Defusing hate. Living love.

A mere four chapters into the Bible, we find the first account of hatred and its effects in the story of brothers Cain and Abel, whose relationship devolved into jealousy and murder. Thousands of years after Cain and Abel, injustice, tyranny, jealousy, and anger still lead people all over the world to despise, misjudge, hurt, and even kill each other. In response, we offer our sympathies, perplexed by the inhumanity of hatred and its consequences. But regardless of when and how division and hatred began, the greater question is whether genuine reformation, forgiveness, love, and unity are possible in the face of these plagues.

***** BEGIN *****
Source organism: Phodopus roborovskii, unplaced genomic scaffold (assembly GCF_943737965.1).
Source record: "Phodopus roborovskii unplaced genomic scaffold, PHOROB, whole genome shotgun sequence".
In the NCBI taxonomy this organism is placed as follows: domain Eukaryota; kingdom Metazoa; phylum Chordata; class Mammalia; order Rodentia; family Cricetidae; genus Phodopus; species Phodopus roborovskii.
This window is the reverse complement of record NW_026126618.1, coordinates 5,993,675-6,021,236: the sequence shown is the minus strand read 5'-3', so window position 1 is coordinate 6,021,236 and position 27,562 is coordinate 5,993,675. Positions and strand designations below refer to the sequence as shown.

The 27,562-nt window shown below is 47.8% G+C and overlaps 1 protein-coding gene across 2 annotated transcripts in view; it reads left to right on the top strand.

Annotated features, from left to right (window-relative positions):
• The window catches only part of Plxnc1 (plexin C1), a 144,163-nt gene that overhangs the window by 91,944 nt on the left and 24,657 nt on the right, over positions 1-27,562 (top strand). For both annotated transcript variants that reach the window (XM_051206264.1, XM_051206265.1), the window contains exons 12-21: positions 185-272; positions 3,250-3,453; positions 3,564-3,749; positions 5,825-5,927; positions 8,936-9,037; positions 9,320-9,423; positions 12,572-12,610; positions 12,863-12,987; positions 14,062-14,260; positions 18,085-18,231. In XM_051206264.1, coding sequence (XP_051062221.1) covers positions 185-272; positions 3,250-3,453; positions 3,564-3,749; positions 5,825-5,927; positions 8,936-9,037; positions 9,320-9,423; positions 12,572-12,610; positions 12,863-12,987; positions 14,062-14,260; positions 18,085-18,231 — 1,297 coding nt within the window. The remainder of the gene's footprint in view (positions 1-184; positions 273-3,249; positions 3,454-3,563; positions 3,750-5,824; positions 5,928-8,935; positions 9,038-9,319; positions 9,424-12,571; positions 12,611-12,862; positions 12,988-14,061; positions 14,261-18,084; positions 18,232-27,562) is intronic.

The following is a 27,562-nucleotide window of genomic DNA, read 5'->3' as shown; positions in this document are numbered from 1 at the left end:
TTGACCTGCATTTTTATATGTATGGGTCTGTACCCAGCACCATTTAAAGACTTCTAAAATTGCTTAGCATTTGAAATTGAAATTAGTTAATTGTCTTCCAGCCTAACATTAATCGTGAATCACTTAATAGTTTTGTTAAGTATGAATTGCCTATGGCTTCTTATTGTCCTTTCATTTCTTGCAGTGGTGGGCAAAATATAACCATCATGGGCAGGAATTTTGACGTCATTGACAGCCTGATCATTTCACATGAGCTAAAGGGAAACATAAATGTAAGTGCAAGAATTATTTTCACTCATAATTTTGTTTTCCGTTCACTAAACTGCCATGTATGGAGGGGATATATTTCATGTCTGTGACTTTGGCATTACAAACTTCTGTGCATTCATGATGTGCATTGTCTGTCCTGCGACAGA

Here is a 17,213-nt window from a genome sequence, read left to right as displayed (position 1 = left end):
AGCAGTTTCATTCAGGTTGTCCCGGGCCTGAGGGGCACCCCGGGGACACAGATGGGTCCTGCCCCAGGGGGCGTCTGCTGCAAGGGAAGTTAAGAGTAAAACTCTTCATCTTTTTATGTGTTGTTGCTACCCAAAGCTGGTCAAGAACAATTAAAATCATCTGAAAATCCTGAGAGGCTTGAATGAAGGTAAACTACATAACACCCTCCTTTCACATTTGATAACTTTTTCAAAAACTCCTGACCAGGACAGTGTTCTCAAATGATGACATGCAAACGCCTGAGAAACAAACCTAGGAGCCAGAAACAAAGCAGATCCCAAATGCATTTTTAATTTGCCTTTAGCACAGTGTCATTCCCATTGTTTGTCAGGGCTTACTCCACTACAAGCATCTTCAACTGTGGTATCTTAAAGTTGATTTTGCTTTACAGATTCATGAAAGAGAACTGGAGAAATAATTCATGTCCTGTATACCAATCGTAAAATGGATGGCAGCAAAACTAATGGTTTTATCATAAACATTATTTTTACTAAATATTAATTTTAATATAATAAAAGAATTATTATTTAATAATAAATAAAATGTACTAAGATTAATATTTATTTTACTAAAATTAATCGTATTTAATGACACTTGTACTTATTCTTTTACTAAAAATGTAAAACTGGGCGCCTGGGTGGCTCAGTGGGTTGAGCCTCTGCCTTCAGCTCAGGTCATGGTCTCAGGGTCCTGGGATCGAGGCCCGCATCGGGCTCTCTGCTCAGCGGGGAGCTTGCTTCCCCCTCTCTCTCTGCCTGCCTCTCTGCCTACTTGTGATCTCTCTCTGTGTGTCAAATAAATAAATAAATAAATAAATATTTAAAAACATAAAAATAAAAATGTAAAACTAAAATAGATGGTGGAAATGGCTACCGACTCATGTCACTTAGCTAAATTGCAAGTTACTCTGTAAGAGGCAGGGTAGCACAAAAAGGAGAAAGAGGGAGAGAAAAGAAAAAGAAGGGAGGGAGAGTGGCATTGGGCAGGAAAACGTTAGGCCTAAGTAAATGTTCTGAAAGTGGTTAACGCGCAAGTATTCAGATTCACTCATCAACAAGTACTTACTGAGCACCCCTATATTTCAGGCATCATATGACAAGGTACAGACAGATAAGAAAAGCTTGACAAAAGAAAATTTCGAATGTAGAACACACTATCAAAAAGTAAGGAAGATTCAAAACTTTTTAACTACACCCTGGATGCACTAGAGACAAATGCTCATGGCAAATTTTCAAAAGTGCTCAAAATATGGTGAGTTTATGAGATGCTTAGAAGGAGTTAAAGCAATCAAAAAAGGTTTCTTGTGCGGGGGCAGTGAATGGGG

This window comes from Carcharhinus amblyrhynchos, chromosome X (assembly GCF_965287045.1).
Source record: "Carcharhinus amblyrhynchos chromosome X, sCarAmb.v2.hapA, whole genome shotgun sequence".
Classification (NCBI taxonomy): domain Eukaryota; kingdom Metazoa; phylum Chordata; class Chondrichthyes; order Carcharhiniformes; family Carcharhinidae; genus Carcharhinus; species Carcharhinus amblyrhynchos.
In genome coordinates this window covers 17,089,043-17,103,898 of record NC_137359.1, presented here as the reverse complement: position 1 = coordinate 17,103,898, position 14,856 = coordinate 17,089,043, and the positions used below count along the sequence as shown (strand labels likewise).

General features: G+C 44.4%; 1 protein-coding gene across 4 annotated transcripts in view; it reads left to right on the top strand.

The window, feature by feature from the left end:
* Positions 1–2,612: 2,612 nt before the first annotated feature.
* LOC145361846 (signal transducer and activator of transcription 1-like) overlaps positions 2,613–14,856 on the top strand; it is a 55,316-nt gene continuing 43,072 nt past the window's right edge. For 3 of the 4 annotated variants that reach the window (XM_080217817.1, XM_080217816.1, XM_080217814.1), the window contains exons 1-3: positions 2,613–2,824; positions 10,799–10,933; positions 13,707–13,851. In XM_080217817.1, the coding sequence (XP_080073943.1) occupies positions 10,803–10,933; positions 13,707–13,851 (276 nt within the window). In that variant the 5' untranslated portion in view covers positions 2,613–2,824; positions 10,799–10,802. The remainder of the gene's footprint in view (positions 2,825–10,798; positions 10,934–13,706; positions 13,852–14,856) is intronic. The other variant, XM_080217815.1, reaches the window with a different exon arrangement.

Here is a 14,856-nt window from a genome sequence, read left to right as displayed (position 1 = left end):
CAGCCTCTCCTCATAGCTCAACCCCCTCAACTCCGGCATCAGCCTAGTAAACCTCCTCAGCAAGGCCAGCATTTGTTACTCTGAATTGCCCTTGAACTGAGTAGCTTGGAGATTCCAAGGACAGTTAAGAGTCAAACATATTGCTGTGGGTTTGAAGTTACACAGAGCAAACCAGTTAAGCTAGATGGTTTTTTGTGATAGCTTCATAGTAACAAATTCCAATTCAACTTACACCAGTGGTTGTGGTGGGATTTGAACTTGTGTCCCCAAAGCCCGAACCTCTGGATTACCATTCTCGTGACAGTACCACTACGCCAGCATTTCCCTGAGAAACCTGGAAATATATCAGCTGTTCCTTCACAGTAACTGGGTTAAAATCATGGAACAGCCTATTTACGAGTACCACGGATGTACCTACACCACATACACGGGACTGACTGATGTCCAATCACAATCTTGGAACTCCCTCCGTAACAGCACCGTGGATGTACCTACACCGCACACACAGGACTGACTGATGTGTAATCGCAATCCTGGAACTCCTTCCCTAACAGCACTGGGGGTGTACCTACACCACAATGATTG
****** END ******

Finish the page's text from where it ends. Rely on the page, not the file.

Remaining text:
While it is natural to sympathize with those who’ve suffered from the consequences of hatred, human sympathy alone is not strong enough to compel real change or progress. So we call for justice, but even human justice does not completely heal. It may correct a particular situation and punish the person who has harmed or killed another, but it does not fully get at the roots and hurt of bigotry and anger, or cure victimization. 

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